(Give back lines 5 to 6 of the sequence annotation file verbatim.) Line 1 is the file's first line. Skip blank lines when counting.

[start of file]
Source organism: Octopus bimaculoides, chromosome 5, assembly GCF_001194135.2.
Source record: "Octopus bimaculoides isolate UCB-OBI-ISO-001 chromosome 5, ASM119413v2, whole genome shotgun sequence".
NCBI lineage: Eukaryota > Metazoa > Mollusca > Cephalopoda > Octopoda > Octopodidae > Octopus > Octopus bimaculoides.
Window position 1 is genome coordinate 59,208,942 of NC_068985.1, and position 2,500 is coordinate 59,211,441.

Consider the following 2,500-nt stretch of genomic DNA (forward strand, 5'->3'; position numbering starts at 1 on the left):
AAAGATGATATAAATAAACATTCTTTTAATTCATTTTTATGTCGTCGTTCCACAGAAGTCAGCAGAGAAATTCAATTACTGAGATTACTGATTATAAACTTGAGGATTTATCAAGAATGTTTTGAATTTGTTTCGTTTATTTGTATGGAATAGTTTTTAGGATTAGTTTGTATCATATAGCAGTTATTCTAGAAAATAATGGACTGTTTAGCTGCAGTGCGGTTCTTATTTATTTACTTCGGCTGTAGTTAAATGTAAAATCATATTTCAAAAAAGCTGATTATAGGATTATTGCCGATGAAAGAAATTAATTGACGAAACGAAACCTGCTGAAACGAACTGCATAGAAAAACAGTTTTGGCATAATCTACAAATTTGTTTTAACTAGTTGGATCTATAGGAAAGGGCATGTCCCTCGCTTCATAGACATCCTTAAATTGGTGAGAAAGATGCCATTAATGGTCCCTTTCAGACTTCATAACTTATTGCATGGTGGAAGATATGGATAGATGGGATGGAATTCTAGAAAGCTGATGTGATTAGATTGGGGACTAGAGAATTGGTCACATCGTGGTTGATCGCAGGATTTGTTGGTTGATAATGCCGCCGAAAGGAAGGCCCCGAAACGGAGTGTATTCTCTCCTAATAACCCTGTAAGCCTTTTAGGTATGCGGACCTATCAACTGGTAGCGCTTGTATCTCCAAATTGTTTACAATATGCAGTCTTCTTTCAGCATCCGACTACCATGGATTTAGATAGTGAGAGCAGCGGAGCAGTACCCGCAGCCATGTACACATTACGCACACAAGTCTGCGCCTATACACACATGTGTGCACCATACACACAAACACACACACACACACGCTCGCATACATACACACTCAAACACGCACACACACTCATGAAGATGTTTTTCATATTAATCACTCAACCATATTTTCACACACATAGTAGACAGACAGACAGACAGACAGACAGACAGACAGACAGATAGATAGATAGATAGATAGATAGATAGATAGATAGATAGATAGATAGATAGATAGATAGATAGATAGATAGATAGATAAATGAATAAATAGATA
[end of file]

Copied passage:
Consider the following 2,500-nt stretch of genomic DNA (forward strand, 5'->3'; position numbering starts at 1 on the left):
AAAGATGATATAAATAAACATTCTTTTAATTCATTTTTATGTCGTCGTTCCACAGAAGTCAGCAGAGAAATTCAATTACTGAGATTACTGATTATAAACTTGAGGATTTATCAAGAATGTTTTGAATTTGTTTCGTTTATTTGTATGGAATAGTTTTTAGGATTAGTTTGTATCATATAGCAGTTATTCTAGAAAATAATGGACTGTTTAGCTGCAGTGCGGTTCTTATTTATTTACTTCGGCTGTAGTTAAATGTAAAATCATATTTCAAAAAAGCTGATTATAGGATTATTGCCGATGAAAGAAATTAATTGACGAAACGAAACCTGCTGAAACGAACTGCATAGAAAAACAGTTTTGGCATAATCTACAAATTTGTTTTAACTAGTTGGATCTATAGGAAAGGGCATGTCCCTCGCTTCATAGACATCCTTAAATTGGTGAGAAAGATGCCATTAATGGTCCCTTTCAGACTTCATAACTTATTGCATGGTGGAAGATATGGATAGATGGGATGGAATTCTAGAAAGCTGATGTGATTAGATTGGGGACTAGAGAATTGGTCACATCGTGGTTGATCGCAGGATTTGTTGGTTGATAATGCCGCCGAAAGGAAGGCCCCGAAACGGAGTGTATTCTCTCCTAATAACCCTGTAAGCCTTTTAGGTATGCGGACCTATCAACTGGTAGCGCTTGTATCTCCAAATTGTTTACAATATGCAGTCTTCTTTCAGCATCCGACTACCATGGATTTAGATAGTGAGAGCAGCGGAGCAGTACCCGCAGCCATGTACACATTACGCACACAAGTCTGCGCCTATACACACATGTGTGCACCATACACACAAACACACACACACACACGCTCGCATACATACACACTCAAACACGCACACACACTCATGAAGATGTTTTTCATATTAATCACTCAACCATATTTTCACACACATAGTAGACAGACAGACAGACAGACAGACAGACAGACAGACAGATAGATAGATAGATAGATAGATAGATAGATAGATAGATAGATAGATAGATAGATAGATAGATAGATAGATAGATAGATAAATGAATAAATAGATA